Mark L. Kamrath

Mark L. Kamrath, Ph.D.

Mark L. Kamrath is General Editor of the Charles Brockden Brown Electronic Archive and Scholarly Edition and Co-Director of the Center for Humanities and Digital Research. He teaches early American literature to 1865, the American novel to the Civil War, Native American literature, and courses in bibliography and research as well as digital humanities. He co-edited the Letters and Early Epistolary Writings, Volume 1 of the Collected Writings of Charles Brockden Brown, Bucknell University Press (2013), and has developed with Philip Barnard and others an XML-based archive of all Brown's writings that incorporates TEI (Text Encoding Initiative) standards. He is a member of the Steering Committee and the Executive Council for the Florida Digital Humanities Consortium. He has also served as an MLA Committee on Scholarly Editions Inspector, and as a grant panelist for the National Endowment for the Humanities.  He is currently co-editing a volume of Brown's political pamphlets, and doing research on the body, nature, and natural rights.

Education

  • Ph.D. from University of Nebraska (1996)
  • M.A. from University of Nebraska (1990)
  • B.S. from University of Wisconsin-Madison (1984)

Research Interests

  • Brown and the Early Republic, 1771-1810
  • Eighteenth-Century Periodicals and Print Culture
  • Native American Studies
  • Digital Humanities and Textual Editing

Selected Publications

Books

  • The Collected Writings of Charles Brockden Brown, Volume 1, Letters and Early Epistolary Writings. Ed. Philip Barnard, Elizabeth Hewitt, Mark L. Kamrath. Assistant Editor, William Dorner. Consulting Editors, John R. Holmes and Fritz Fleischmann. Lewisberg: Bucknell UP (2013).
  • The Historicism of Charles Brockden Brown: Radical History and the Early Republic. Kent: Kent State UP (2010).
  • Periodical Literature in Eighteenth-Century America. Ed. Mark L. Kamrath and Sharon M. Harris. Knoxville: U of Tennessee P (2005).
  • Revising Charles Brockden Brown: Culture, Politics, and Sexuality in the Early Republic. Ed. Philip Barnard, Mark L. Kamrath, and Stephen Shapiro. Knoxville: U of Tennessee P (2004)
  • Cather, Willa. Obscure Destinies. 1932. Frederick M. Link with Kari Ronning and Mark Kamrath. The Willa Cather Scholarly Edition. Vol 5. Susan J. Rosowski and James Woodress, Gen. Eds. 13 vols. 1992—. Lincoln: U of Nebraska P (1998).

Articles/Essays

  • “Early America, American Theosophists, Modernity—and India.” Themed Issue on “Desire and Deceit: India in the European’s Gaze” in Collaboration with Imagology Centre, University of Alba-Iulia, Romania. The Rupkatha Journal on Interdisciplinary Studies in the Humanities” 7: 2 (2015): 9-22. http://rupkatha.com/  (peer reviewed)

  • "The Charles Brockden Brown Electronic Archive: Mapping Archival Access."  Mark L. Kamrath, Philip Barnard, Rudy McDaniel, William Dorner, Kevin Jardenah, Patricia Carlton, and Josejuan Rodriguez.  Archive Journal Issue 4, Spring 2014
    http://www.archivejournal.net/issue/4/archives-remixed/the-charles-brockden-brown-electronic-archive-mapping-archival-access-and-metadata/
  • "The Role of Native American Oratory in Republican Discourses and Periodicals of the Early Revolutionary Era, 1741-1775." Periodical Literature in Eighteenth-Century America. Ed. Mark L. Kamrath and Sharon M. Harris. Knoxville: U of Tennessee P (2005). 143-178.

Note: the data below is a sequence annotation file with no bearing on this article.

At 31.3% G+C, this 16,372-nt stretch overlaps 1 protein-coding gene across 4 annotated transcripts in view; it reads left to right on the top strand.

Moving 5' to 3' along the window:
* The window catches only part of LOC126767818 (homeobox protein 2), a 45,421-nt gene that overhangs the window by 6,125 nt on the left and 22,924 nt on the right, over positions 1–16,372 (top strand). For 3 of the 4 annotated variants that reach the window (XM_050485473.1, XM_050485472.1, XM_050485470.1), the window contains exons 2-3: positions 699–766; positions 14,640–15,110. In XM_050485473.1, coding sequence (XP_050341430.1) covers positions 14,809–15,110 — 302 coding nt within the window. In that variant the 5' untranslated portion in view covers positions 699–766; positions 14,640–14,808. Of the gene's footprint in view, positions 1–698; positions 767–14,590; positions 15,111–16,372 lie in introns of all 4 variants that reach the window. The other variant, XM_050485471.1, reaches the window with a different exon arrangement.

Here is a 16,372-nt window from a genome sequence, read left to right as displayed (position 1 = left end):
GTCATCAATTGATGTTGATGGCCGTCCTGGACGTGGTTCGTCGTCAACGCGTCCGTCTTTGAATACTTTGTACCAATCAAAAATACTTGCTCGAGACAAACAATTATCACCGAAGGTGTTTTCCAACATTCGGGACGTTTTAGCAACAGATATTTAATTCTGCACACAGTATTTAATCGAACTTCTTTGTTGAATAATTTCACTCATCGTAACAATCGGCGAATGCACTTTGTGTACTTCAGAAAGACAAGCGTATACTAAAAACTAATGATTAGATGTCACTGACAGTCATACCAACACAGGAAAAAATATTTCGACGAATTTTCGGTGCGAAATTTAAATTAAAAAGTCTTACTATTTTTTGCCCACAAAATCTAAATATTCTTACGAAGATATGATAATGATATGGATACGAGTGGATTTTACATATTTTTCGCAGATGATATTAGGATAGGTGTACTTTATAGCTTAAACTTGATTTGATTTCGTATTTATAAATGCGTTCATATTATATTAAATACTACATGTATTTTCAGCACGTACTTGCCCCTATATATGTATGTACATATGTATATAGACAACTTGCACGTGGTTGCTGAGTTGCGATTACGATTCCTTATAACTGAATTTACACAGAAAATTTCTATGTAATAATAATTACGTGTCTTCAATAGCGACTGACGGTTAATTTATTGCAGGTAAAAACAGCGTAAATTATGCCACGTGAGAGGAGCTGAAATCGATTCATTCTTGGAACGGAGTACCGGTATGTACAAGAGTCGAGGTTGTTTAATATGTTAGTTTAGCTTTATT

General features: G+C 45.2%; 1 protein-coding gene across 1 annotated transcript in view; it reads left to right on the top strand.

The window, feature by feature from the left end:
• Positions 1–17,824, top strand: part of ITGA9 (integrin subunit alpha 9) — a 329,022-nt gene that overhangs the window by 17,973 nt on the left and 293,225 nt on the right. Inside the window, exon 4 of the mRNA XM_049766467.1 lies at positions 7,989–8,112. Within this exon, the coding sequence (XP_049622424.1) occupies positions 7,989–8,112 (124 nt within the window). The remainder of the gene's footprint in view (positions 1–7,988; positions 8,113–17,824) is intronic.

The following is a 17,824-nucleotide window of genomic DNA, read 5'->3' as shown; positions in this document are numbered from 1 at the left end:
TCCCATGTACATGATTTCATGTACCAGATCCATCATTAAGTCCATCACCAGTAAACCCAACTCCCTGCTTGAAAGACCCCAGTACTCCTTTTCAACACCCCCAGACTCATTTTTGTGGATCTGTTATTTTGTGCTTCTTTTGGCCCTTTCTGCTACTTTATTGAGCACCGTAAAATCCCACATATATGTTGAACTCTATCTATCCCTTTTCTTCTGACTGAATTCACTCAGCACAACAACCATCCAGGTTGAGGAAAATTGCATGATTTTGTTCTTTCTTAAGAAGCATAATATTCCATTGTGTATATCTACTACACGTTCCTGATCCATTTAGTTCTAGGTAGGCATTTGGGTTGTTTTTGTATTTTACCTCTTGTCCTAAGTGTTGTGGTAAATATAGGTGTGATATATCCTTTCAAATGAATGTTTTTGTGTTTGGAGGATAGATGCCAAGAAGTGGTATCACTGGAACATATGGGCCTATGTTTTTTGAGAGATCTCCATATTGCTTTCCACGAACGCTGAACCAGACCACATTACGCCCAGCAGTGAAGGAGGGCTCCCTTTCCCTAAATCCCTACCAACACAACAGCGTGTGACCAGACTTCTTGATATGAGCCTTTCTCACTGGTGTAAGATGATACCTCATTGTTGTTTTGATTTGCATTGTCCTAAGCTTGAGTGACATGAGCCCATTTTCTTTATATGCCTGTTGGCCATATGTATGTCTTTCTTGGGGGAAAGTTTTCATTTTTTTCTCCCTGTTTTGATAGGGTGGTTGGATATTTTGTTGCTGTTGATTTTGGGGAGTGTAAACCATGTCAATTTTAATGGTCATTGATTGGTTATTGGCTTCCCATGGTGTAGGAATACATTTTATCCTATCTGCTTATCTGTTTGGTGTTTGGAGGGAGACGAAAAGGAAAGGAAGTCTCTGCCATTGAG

• "American Exceptionalism and Radicalism in the 'Annals of Europe and America' (1807-1809)." Revising Charles Brockden Brown: Culture, Politics, and Sexuality in the Early Republic. Ed. Philip Barnard, Mark L. Kamrath, and Stephen Shapiro. Knoxville: U of Tennessee P (2004). 354-84.
  • “An ‘inconceivable pleasure’ and the Philadelphia Minerva: Erotic Liberalism, Oriental Tales, and the Female Subject in Periodicals of the Early Republic.” American Periodicals 14 (2004): 3-34.
  • Eyes Wide Shut and the Cultural Poetics of Eighteenth-Century American Periodical Literature.” Early American Literature 37:3 (2002): 497-536.
  • “Charles Brockden Brown and the ‘art of the historian’: An Essay Concerning (Post)modern Historical Understanding.” Journal of the Early Republic 21 (Summer 2001): 231-60.
  • “Charles Brockden Brown and Contemporary Theory: A Review of Recent Critical Trends in Brown Scholarship.” Profils Américains. Ed. M. Amfreville & F. Charras. Université Paul-Valéry: Centre d’ Etudes et de Recherches sur la Culture et la Littérature Américaines, 1999—N. 11. 213-45.
  • "Brown and the Enlightenment: A Study of the Influence of Voltaire's Candide in Edgar Huntly." The American Transcendental Quarterly. New Series 5 (March 1991): 5-14.

Miscellaneous Publications

  • "Society for the Relief of Free Negroes Unlawfully Held in Bondage," "Union Humane Society," "New England Anti-Slavery Society," and "American Anti-Slavery Society" in Slavery in the United States: A Social, Political, and Historical Encyclopedia . 2 vols. Series. Ed. Junius P. Rodriguez. Santa Barbara: ABC-Clio, Inc, 2007. 161-162, 401, 455-456, and 489-490.
  • “Historiography: United States.” Encyclopedia of the Romantic Era. Ed. Christopher John Murray. Vol. 1. New York and London: Fitzroy Dearborn Publishers, 2003. 509-510.
  • “Recent Charles Brockden Brown Bibliography.” Profils Américains. Ed. M. Amfreville & F. Charras. Université Paul-Valéry: Centre d’ Etudes et de Recherches sur la Culture et la Littérature Américaines, 1999—N. 11. 269-77.
  • "Caroline Matilda Warren Thayer." American Women Prose Writers to 1820. Ed. Carla Mulford with Angela Vietto and Amy Winans. The Dictionary of Literary Biography. Vol. 200. Detroit: Gale Research, 1998. 365-72.

Awards

  • 2014-2015 Research Incentive Award(RIA)